What an exciting day it was, January 25, when the Citizen’s Campaign for the Environment brought together ordinary people from across the state of New York to speak with their elected representatives in Albany about hydrofracking.  Some of us from the Tompkins County area met last night to discuss how we might follow up on that important first step in establishing a dialogue between citizens and lawmakers about horizontal drilling for natural gas.

We decided that some of the information that was needed to help people to be well-informed and confident in discussions with their representatives was a bit hard to locate in a hurry.  And, of course, most citizens barely have enough time to go to a legislator’s town hall meeting or send an email to the Governor, let alone do a bunch of research to find the details of current bills and so on.

So, the idea was born of having a spot on-line where materials could be organized and updated that would empower and enable regular citizens (and their local groups, too, of course) to go visit a government official with some solid and up-to-date info in hand.  Rather than 30 local groups all trying to track the movements of a bill in the State legislature, one site could be responsible for updating that info, and all the groups could link to it, or subscribe via RSS feed and update their own sites when Solid Shale indicated that there had been a change.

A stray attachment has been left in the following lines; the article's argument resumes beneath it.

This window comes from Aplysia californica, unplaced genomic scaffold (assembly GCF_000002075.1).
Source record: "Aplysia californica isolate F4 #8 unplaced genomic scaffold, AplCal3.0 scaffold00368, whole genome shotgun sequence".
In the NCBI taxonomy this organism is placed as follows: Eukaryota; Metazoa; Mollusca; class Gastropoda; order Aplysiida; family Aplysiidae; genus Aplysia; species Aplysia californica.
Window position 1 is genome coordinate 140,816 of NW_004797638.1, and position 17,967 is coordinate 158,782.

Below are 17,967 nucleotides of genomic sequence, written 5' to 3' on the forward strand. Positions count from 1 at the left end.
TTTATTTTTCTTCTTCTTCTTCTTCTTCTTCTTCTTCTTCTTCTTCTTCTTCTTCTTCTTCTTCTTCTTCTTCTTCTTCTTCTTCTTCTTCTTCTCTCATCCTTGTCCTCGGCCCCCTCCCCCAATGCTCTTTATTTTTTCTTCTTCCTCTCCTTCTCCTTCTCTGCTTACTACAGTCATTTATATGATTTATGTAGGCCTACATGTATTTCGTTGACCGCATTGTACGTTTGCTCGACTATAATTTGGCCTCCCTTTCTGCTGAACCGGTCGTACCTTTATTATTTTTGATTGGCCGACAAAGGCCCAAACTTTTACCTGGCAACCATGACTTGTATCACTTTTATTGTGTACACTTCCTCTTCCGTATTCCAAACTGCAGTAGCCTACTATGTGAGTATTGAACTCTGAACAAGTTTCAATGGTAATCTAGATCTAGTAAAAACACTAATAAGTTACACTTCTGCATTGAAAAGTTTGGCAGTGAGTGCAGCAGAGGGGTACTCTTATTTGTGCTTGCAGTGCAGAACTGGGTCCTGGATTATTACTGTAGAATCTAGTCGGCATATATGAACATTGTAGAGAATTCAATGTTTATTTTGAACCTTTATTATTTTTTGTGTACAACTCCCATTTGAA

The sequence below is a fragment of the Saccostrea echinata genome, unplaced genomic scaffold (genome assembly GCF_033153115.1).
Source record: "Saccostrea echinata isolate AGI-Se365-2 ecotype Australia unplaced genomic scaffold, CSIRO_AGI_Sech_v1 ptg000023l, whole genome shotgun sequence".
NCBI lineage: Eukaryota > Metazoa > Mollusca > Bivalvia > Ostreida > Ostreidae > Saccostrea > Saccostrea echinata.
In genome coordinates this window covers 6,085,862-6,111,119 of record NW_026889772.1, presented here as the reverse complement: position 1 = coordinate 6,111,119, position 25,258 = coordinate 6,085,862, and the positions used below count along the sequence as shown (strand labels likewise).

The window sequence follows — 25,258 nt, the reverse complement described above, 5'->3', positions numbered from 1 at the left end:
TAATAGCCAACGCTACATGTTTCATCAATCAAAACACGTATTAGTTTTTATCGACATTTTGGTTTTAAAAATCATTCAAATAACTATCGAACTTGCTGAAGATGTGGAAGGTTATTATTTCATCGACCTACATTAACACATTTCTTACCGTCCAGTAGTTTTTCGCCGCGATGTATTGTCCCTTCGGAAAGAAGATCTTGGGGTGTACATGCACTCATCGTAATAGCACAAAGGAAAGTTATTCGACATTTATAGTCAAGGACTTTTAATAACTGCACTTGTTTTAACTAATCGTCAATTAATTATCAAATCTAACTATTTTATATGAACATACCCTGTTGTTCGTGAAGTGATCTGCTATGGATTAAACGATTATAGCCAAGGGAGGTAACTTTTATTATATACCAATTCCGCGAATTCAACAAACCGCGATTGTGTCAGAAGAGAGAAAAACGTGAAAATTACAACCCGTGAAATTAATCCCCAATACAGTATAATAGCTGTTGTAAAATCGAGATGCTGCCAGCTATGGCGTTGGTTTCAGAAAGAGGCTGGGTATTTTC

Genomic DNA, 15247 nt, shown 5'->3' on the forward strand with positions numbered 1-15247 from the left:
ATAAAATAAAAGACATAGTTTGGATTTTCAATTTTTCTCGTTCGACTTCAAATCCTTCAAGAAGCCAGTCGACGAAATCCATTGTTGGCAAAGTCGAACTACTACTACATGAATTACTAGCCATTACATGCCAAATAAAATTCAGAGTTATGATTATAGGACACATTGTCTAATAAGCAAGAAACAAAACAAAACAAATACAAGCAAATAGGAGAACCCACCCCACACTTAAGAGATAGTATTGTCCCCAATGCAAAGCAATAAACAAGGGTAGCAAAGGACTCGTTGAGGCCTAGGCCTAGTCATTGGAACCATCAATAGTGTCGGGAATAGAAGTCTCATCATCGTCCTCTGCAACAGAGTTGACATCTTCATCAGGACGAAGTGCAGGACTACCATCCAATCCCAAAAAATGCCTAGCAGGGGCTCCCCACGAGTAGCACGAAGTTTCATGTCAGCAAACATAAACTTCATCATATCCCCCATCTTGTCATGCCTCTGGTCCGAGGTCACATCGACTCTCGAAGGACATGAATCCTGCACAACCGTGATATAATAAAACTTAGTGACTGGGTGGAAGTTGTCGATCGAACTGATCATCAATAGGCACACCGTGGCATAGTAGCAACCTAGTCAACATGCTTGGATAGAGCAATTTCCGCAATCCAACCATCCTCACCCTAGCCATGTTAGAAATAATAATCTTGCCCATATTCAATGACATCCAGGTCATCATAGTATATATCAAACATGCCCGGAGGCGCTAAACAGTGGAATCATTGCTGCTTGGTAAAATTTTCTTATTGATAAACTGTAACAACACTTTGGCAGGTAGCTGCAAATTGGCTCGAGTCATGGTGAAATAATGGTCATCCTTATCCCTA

What this effort isn’t is an attempt to set an agenda for public advocacy around the Marcellus Shale gas development.  Different groups, different people, different localities will have their opinions on that.  But, as the old saw puts it, while we are entitled to our own opinions, we are not entitled to our own facts.  But, it can be hard to discern the “facts” when the actions and processes of governments can be confusing to citizens, and seem to constantly change and be in flux.  So, this site will be dedicated to keeping people all over NY well-informed about what your government is doing through which legislative or executive office. If you want to enter into discussions, debates, or even polite differences of opinion about how it is best for citizens to respond, feel free to use the comments section for that purpose.  However, comments will be moderated, and anyone who can’t keep their comments civil, or who is too disruptive of the mission of the site, will have their commenting privileges revoked, after one warning.

So, what do you think of this idea?

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